Microsoft Translator is available on Amazon Fire, the online retailer’s line of Android-based tablets. Users can download the software onto their devices using the dedicated Amazon Underground app store.
It’s not the first time Microsoft is providing translation services to the Amazon device ecosystem. “Microsoft Translator has been available for translating passages of Kindle eBooks since 2012. Now, with the new Microsoft Translator app, you can also use your Amazon Fire to translate the world around you,” stated the software giant in a June 2 announcement. A more tablet-friendly version of the app was also released to the Google Play store for owners of the various Android-powered computing slates on the market.
Like its counterparts on iOS and Android, the Microsoft Translator app on Amazon Fire tablets uses optical character recognition (OCR) technology to translate signs, menus and other written items travelers may encounter using a device’s camera. The feature also works with images collected from social media or sent in an email or text.
A total of 50 languages are supported. Users can type or speak phrases they wish to have translated. Real-time conversation translation is supported for a handful of languages (English, Arabic, Chinese Simplified, Chinese Traditional, French, German, Italian and Spanish).
The app also supports downloadable language packs, which enable users to access the bulk of the company’s translation services without an Internet connection. Typically, the app connects to Microsoft’s cloud to generate language translations, which may incur expensive data charges if users travel abroad.
Language packs for the app’s offline translation engine allow users to avoid international roaming charges or wander into areas with limited connectivity options. In February, Microsoft originally released nine language packs. Over the past few months, that number has grown to more than 40 languages.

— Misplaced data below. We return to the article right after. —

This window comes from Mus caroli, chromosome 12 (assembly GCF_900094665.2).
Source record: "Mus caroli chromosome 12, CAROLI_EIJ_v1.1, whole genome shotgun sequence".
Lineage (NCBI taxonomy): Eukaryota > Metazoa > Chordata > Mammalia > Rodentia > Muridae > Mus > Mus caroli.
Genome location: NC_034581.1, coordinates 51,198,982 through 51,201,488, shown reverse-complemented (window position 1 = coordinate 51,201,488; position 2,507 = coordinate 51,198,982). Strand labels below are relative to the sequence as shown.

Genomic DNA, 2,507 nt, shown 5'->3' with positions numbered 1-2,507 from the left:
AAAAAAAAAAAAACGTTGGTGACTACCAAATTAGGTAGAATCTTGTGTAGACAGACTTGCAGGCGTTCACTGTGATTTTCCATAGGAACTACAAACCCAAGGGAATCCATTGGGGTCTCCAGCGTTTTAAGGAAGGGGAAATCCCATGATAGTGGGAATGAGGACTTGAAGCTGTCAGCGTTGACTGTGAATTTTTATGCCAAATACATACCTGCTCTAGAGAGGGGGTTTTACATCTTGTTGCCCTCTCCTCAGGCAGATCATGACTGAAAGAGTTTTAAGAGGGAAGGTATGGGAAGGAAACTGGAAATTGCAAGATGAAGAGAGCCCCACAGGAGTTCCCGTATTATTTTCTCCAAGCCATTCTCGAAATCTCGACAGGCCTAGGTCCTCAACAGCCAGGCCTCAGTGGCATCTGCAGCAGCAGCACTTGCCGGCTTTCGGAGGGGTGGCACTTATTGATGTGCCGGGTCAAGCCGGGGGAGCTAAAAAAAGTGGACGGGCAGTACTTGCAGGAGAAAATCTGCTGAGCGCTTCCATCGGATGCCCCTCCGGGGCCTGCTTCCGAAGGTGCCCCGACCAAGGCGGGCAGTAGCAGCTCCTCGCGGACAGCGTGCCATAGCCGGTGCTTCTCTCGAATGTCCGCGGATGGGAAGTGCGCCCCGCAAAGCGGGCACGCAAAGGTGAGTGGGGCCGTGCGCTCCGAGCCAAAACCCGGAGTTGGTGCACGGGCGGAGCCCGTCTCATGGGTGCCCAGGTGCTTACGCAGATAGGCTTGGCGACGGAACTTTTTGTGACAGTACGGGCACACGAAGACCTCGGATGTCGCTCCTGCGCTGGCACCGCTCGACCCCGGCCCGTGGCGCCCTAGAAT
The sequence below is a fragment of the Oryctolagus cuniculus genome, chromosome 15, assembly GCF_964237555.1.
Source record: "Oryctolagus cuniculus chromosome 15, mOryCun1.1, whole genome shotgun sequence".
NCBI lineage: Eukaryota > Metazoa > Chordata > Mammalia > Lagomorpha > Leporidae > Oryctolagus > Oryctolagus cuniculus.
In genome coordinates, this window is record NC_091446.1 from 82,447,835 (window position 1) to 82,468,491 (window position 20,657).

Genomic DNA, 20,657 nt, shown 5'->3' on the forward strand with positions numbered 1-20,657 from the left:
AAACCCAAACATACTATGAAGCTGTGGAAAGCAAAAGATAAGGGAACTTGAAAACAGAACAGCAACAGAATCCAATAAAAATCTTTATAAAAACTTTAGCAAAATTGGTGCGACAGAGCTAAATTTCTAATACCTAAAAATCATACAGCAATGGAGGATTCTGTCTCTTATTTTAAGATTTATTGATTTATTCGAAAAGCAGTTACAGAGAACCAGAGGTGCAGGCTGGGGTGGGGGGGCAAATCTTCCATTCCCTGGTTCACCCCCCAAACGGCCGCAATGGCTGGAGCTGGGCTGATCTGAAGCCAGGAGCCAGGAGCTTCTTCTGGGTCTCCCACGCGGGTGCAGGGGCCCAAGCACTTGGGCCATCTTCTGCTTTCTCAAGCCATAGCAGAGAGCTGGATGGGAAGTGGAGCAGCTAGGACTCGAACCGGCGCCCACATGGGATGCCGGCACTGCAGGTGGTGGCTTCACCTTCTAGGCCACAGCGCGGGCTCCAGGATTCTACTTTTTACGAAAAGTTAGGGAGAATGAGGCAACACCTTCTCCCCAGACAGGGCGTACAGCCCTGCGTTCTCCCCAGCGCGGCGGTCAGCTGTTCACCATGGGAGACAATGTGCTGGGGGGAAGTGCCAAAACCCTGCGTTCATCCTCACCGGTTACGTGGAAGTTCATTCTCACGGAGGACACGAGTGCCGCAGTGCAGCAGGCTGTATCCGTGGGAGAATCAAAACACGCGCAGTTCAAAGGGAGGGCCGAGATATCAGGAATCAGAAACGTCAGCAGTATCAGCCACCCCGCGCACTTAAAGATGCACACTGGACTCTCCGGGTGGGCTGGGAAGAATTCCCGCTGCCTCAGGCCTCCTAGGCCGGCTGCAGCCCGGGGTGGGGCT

Microsoft isn’t the only one making it easier for jetsetters to venture off the beaten path.
Google Translates Any Android App
Last month, Google announced that it had enabled an offline mode on the iOS version of its Google Translate app, a feature that had already been available in the Android app. Google said it compressed its language packs by 90 percent to about 25MB apiece, allowing users to reclaim valuable storage space on their phones. With the recent addition of the Filipino language pack, Google Translate supports a total of 52 offline language packs.
In a more ambitious move, Google added a Tap to Translate feature to Android (“Jellybean” or version 4.2), essentially bringing Google’s translation services to any app.
Instead of copy/pasting content into a separate translation app or Website, when users highlight and copy content, the Google Translate icon will pop up. Tapping it will automatically generate a card with the translated text. Tap to Translate works with all of 103 languages supported by Google Translate.
In April, the search giant celebrated a big milestone: 10 years of Google Translate. Since its debut, the technology has gathered half a billion users, said Google.